High Frequency Trading, evolving applications and programming advances were key topics at “FPGA Advances in Market Trading” – a panel discussion held in New York City this week, hosted by Datacom Systems. The panel also included representation from Altera, ITRS, NovaSparks and Strike Technologies, and was moderated by Low-Latency.com.
Among the issues debated was one raised by an audience member who noted that the future of HFT is uncertain, and wondered whether this meant that FPGA deployment would become less relevant.
The response from the panel suggested no. Between them, panel members reckoned that just 5% to 10% of capital markets applications involving FPGAs are for HFT. More popular applications include market data feed handling, noted Datacom’s Kevin Formby, while Altera’s Frank Ferrante mentioned high performance computing (HPC) applications, including risk analysis and derivatives pricing. Risk analytics was also cited by NovaSpark’s Olivier Baetz, who highlighted the low footprint and power consumption of FPGA appliances, and associated operational cost savings.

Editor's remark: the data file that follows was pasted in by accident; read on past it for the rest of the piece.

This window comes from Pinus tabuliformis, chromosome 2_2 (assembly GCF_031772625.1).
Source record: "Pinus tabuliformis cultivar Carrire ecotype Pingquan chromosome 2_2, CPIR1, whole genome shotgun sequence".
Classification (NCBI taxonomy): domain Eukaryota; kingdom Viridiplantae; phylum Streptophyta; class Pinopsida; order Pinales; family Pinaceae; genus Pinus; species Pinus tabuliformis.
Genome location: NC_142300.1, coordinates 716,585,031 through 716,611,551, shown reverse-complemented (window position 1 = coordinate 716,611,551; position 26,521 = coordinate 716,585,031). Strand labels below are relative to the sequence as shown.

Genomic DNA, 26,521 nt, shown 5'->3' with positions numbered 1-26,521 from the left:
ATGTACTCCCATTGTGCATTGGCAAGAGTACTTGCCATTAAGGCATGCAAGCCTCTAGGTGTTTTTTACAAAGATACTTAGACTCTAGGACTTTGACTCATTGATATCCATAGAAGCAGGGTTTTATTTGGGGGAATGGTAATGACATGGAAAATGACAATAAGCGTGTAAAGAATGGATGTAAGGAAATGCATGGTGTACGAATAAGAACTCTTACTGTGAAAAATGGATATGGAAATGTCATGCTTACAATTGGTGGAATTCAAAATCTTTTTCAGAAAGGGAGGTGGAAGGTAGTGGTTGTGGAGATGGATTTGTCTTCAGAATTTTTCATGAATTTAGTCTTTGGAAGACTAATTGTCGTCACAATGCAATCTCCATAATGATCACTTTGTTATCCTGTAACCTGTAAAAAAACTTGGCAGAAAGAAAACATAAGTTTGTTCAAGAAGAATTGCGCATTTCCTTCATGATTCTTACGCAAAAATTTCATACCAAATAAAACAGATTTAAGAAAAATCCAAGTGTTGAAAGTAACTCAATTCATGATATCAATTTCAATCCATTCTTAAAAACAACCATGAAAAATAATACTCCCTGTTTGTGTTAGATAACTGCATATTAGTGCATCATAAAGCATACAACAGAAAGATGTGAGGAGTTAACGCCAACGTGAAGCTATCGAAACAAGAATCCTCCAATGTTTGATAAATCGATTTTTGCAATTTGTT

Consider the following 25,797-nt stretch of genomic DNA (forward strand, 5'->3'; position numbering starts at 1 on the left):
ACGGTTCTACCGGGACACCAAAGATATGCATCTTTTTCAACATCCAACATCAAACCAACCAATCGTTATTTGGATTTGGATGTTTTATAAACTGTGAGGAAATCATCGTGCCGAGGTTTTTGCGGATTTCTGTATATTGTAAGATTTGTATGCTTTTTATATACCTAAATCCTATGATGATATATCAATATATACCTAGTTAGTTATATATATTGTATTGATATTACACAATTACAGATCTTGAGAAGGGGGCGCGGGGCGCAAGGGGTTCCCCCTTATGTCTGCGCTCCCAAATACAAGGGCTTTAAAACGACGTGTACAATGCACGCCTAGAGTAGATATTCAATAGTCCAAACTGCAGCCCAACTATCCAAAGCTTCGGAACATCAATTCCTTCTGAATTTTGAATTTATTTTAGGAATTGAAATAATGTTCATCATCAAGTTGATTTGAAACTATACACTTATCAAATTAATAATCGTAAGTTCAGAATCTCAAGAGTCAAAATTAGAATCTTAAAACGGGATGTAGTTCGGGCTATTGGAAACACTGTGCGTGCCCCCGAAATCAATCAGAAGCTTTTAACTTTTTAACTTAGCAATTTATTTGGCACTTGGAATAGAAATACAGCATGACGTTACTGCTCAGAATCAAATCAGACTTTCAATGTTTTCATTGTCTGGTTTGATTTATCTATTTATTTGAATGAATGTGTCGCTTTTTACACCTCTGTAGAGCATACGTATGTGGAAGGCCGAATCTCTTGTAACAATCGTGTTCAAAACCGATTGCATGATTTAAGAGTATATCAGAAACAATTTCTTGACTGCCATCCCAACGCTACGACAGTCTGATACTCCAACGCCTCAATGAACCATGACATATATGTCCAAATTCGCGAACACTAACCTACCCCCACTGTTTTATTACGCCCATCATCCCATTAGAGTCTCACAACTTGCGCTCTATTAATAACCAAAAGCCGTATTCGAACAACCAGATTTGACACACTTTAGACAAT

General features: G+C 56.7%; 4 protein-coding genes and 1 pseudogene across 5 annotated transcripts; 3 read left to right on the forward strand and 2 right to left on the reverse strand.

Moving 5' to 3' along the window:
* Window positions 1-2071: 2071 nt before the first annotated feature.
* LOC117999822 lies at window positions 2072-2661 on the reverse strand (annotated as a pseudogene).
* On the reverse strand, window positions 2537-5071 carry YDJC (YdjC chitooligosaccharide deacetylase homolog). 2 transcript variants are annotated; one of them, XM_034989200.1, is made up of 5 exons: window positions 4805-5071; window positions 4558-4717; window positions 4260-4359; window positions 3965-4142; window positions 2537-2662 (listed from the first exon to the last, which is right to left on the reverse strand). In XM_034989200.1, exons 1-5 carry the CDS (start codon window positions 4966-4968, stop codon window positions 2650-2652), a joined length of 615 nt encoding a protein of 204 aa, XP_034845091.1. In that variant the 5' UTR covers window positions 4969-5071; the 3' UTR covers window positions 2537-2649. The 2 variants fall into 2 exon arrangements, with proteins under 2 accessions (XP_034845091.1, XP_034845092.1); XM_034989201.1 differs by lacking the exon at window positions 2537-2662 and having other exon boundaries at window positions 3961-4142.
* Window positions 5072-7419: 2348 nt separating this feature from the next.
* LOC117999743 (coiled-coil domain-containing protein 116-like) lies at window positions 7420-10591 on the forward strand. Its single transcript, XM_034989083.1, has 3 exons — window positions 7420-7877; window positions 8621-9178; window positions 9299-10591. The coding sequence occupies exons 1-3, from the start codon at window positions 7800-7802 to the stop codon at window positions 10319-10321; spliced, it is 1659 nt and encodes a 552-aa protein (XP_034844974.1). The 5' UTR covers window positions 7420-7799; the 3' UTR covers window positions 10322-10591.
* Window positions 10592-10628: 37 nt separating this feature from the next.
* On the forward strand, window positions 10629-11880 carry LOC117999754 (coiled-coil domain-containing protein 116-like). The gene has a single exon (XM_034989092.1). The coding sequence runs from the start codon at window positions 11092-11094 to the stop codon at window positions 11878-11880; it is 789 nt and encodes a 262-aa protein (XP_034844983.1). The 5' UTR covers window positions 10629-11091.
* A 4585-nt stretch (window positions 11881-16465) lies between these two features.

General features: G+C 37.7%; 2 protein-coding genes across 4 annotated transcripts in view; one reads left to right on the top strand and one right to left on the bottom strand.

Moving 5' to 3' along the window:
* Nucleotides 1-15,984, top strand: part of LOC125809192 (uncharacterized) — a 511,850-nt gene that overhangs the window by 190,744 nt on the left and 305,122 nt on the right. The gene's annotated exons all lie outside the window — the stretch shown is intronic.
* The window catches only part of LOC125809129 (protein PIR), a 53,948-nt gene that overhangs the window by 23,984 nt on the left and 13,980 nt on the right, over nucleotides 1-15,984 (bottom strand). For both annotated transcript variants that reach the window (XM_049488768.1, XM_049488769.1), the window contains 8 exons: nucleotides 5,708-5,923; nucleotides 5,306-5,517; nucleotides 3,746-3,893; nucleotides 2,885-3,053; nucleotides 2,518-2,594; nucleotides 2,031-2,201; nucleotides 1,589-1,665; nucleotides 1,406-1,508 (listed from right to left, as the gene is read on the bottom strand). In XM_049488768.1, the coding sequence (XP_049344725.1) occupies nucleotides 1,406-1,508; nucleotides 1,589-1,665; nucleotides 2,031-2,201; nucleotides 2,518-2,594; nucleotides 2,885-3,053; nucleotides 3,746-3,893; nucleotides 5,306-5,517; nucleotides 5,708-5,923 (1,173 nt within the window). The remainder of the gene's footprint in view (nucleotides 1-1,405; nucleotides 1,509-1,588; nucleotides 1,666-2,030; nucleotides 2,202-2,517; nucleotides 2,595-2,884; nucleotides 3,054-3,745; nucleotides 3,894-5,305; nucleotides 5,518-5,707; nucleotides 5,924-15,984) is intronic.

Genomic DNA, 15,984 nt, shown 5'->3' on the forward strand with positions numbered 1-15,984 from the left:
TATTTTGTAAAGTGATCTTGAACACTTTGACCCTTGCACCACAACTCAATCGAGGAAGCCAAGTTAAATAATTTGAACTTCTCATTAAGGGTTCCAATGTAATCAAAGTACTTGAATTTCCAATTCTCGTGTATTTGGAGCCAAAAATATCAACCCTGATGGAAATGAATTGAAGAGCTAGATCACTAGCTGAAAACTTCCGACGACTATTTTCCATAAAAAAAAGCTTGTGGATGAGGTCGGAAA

Strike’s Shawn Melamed pointed to emerging applications, such as driving the distribution of market data with low latency and jitter, such as the recent accelerated data feed from Nasdaq. Despite its cost, the benefits are clear, he noted, which is why Strike signed on as a customer.
Challenges to developing applications still remain, but in general the panel felt they are being addressed. FPGA development tools are becoming mainstream, suggested Justo Ruiz-Ferrer from ITRS. Meanwhile Ferrante was excited by the emergence of the OpenCL language – similar in syntax to C – which should make it much easier to build applications, and opens up FPGA technology to a wider development community.
In summary, the panel believed there is a strong future for FPGA technology in the financial markets. Said Formby, the technology has many application opportunities and clear benefits, allowing firms to redesign current applications so they are “better and cheaper.”